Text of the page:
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This is the blog of Ian Rosales Casocot. Filipino writer. Sometime academic. Former backpacker. Twink bait. Hamster lover.


Tuesday, August 09, 2005

entry arrow10:06 AM | Nagasaki, 9 August 1945

By Michaito Ichimaru

In August 1945, I was a freshman at Nagasaki Medical College. The ninth of August was a clear, hot, beautiful, summer day. I left my lodging house, which was one and one half mile from the hypocenter, at eight in the morning, as usual, to catch a tram car. When I got to the tram stop, I found that it had been derailed in an accident. I decided to return home. I was lucky. I never made it to school that day.

At 11 a.m., I was sitting in my room with a fellow student when I heard the sound of a B-29 passing overhead. A few minutes later, the air flashed a brilliant yellow and there was a huge blast of wind.

We were terrified and ran downstairs to the toilet to hide. Later, when I came to my senses, I noticed a hole had been blown in the roof, all the glasses had been shattered, and that the glass had cut my shoulder and I was bleeding. When I went outside, the sky had turned from blue to black and the black rain started to fall. The stone walls between the houses were reduced to rubble.

After a short time, I tried to go to my medical school in Urakami, which was 500 meters from the hypocenter. The air dose of radiation was more than 7,000 rads at this distance but I could not complete my journey because there were fires everywhere. I met many people coming back from Urakami. Their clothes were in rags, and shreds of skin were hanging from their bodies. They looked like ghosts with vacant stares. The next day, I was able to enter Urakami on foot, and all that I knew had disappeared. Only the concrete and iron skeletons of the buildings remained. There were dead bodies everywhere. On each street corner we had tubs of water used for putting out fires after the air raids. In one of these small tubs, scarcely large enough for one person, was the body of a desperate man who sought cool water. There was foam coming from his mouth, but he was not alive.

I cannot get rid of the sounds of crying women in the destroyed fields. As I got nearer to school, there were black charred bodies, with the white edges of bones showing in the arms and legs. A dead horse with a bloated belly lay by the side of the road. Only the skeleton of the medical hospital remained standing. Because the school building was wood, it was completely destroyed. My classmates were in that building attending their physiology lecture. When I arrived some were still alive. They were unable to move their bodies. The strongest were so weak that they were slumped over on the ground. I talked with them and they thought they would be O.K. but all of them would eventually die within weeks. I cannot forget the way their eyes looked at me and their voices spoke to me forever. I went up to the small hill behind the medical school, where all of the leaves of the trees were lost. The green mountain had changed into a bald mountain. There were many medical students, doctors, nurses, and some patients who escaped from the school and hospital. They were very weak and wanted water badly, crying out, "Give me water, please." Their clothes were in rags, bloody and dirty. Their condition was very bad. I carried down several friends of mine on my back from this hill. I brought them to their houses using a cart hitched to my bicycle. All of them died in the next few days. Some friends died with high fever, talking deliriously. Some friends complained of general malaise and bloody diarrhea, caused by necrosis of the bowel mucous membrane by severe radiation.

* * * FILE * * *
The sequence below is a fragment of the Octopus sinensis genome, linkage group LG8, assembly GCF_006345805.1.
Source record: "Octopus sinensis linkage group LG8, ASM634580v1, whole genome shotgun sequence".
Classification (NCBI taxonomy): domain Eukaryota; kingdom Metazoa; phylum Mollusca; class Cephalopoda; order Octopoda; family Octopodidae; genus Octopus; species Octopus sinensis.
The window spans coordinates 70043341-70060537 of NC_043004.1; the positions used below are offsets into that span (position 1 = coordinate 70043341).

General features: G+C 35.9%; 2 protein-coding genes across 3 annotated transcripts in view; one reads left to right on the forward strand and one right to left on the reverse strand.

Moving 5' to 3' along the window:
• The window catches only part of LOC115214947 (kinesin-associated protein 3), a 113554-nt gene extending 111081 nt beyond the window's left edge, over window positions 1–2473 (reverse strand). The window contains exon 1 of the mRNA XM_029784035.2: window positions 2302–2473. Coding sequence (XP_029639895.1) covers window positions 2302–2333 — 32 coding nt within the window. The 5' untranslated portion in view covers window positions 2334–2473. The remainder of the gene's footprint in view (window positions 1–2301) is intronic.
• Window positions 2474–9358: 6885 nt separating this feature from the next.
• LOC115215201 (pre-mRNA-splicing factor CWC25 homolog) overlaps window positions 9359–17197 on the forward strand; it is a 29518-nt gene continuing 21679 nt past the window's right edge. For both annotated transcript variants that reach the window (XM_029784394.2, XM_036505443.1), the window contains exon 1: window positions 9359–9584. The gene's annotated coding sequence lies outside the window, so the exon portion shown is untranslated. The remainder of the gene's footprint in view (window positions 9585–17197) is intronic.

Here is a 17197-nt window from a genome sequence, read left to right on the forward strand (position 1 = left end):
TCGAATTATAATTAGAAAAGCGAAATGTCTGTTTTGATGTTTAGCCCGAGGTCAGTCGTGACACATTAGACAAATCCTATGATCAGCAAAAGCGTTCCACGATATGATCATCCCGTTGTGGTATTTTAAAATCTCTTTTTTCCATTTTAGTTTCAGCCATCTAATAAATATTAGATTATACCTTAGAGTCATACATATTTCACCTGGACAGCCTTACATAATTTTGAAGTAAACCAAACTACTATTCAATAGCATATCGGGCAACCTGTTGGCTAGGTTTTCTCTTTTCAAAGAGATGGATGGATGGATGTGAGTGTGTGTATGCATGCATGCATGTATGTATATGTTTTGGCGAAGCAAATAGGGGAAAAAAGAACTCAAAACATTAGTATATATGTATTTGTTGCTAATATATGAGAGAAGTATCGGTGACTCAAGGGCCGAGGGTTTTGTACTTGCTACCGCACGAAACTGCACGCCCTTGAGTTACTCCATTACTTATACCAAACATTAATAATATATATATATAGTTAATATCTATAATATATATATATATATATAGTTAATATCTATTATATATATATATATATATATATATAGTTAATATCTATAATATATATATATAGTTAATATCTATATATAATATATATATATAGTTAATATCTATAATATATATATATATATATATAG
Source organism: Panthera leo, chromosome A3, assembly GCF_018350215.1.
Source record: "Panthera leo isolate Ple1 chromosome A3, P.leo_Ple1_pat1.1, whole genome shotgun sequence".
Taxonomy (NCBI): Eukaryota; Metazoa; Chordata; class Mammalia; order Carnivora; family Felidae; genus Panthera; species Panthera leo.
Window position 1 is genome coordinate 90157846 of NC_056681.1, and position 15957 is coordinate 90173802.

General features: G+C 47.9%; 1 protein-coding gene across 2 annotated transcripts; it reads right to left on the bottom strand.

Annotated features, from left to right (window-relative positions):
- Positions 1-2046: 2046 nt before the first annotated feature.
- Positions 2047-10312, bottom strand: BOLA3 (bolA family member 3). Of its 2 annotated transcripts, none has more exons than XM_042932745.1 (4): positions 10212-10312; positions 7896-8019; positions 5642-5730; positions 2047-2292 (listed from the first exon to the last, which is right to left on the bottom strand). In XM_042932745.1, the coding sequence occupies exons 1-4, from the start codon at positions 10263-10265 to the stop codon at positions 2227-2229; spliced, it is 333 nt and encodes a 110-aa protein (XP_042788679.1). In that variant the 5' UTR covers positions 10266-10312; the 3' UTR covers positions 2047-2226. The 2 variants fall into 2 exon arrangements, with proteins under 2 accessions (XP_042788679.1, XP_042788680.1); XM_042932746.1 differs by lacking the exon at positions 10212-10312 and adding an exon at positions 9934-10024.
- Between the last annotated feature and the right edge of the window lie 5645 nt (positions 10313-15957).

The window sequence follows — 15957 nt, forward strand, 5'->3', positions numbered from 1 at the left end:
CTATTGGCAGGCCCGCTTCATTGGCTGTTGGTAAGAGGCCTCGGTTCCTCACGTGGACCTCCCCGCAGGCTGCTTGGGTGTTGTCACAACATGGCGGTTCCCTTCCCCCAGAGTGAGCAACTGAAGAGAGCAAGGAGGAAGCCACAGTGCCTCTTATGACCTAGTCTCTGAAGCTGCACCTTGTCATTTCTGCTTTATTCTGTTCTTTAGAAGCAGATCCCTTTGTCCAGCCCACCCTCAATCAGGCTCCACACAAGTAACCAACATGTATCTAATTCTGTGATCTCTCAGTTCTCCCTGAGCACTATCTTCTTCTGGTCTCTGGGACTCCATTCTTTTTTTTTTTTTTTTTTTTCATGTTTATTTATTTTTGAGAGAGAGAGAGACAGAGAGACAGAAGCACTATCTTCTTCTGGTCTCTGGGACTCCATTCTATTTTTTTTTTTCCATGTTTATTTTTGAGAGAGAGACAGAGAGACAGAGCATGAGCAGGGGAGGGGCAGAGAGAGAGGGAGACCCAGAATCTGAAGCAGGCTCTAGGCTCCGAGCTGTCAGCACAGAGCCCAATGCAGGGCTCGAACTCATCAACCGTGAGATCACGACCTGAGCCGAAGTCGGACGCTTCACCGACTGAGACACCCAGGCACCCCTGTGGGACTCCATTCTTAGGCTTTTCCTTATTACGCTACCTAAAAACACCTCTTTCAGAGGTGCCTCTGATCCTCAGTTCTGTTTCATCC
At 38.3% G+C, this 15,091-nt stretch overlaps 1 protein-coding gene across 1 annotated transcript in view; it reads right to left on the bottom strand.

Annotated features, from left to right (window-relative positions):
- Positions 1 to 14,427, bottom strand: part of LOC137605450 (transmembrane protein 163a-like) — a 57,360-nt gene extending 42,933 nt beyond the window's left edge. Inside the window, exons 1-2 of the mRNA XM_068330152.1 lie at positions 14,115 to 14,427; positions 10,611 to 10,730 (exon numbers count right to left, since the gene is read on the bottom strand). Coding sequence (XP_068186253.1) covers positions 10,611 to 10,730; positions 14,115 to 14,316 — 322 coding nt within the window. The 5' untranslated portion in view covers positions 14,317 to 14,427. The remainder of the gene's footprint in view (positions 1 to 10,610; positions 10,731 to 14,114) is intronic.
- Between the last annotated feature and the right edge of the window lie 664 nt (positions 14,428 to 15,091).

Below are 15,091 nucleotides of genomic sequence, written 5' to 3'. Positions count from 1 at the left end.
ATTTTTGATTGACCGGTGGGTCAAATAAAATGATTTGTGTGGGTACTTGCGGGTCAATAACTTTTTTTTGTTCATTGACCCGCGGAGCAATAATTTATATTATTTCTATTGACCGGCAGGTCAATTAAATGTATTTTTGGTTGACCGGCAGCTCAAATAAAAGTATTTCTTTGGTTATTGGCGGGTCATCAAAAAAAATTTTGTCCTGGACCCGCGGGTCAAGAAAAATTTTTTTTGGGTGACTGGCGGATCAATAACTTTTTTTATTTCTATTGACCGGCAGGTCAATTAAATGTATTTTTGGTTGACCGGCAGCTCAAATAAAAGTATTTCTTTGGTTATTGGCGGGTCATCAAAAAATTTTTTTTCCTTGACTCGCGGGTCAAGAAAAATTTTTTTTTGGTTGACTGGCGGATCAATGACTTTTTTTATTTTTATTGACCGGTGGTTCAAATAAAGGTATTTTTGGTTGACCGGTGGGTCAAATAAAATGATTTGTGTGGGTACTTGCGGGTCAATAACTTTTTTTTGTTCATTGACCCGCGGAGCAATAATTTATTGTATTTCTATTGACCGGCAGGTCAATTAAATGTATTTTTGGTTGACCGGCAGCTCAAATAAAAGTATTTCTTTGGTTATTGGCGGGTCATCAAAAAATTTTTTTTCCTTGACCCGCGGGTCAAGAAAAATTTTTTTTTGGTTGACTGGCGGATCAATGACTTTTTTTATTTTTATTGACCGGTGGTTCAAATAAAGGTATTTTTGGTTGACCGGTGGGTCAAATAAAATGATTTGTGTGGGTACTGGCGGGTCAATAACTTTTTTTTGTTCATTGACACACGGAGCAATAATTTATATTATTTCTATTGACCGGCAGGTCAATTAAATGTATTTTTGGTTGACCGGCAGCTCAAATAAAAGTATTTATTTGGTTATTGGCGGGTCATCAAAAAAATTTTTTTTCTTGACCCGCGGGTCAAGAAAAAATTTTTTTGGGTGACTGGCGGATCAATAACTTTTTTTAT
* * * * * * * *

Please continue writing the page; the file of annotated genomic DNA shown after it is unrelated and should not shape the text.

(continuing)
One of my jobs was to contact the families of the survivors. In all the public schools I visited, there were many, many survivors brought there by healthy people. It is impossible to describe the horrors I saw. I heard many voices in pain, crying out, and there was a terrible stench. I remember it as an inferno. All of these people also died within several weeks.

One of my friends who was living in the same lodging house cycled back from medical school by himself that day. He was a strong man doing Judo. That night he gradually became weak but he went back to his home in the country by himself the next day. I heard he died a few weeks later. I lost many friends. So many people died that disposing the bodies was difficult. We burned the bodies of my friends in a pile of wood which we gathered, in a small open place. I clearly remember the movement of the bowels in the fire.

On August 15, 1945, I left Nagasaki by train to return to my home in the country. There were many survivors in the same car. Even now, I think of the grief of the parents of my friends who died. I cannot capture the magnitude of the misery and horror I saw. Never again should these nuclear weapons be used, no matter what happens. Only when mankind renounces the use of these nuclear weapons will the souls of my friends rest in peace.

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